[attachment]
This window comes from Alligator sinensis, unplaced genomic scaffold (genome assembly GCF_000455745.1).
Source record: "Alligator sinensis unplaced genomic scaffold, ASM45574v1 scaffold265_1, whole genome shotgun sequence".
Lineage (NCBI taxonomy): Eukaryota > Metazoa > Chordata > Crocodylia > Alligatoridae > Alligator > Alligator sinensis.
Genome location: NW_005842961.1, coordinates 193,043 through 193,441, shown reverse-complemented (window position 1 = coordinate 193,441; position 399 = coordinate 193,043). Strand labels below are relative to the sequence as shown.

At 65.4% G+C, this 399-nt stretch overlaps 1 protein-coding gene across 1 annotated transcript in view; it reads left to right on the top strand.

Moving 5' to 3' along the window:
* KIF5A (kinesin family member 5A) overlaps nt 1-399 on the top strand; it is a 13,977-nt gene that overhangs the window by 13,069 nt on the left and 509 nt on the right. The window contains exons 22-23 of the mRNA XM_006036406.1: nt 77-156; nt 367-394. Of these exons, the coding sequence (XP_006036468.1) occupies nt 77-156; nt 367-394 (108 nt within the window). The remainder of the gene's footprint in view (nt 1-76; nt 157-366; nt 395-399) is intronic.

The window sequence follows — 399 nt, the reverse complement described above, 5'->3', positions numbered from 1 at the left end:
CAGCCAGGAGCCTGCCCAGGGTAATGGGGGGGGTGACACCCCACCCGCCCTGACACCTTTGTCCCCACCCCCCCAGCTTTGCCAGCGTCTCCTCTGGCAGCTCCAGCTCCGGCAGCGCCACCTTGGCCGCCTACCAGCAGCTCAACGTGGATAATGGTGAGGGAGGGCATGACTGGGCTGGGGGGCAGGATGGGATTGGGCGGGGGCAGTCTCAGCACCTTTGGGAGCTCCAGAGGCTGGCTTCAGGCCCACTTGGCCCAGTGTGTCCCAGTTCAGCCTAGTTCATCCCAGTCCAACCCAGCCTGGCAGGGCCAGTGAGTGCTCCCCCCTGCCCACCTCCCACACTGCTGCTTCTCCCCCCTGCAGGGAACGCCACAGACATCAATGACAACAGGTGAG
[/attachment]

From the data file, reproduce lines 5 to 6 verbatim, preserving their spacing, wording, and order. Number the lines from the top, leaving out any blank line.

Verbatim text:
At 65.4% G+C, this 399-nt stretch overlaps 1 protein-coding gene across 1 annotated transcript in view; it reads left to right on the top strand.

Moving 5' to 3' along the window: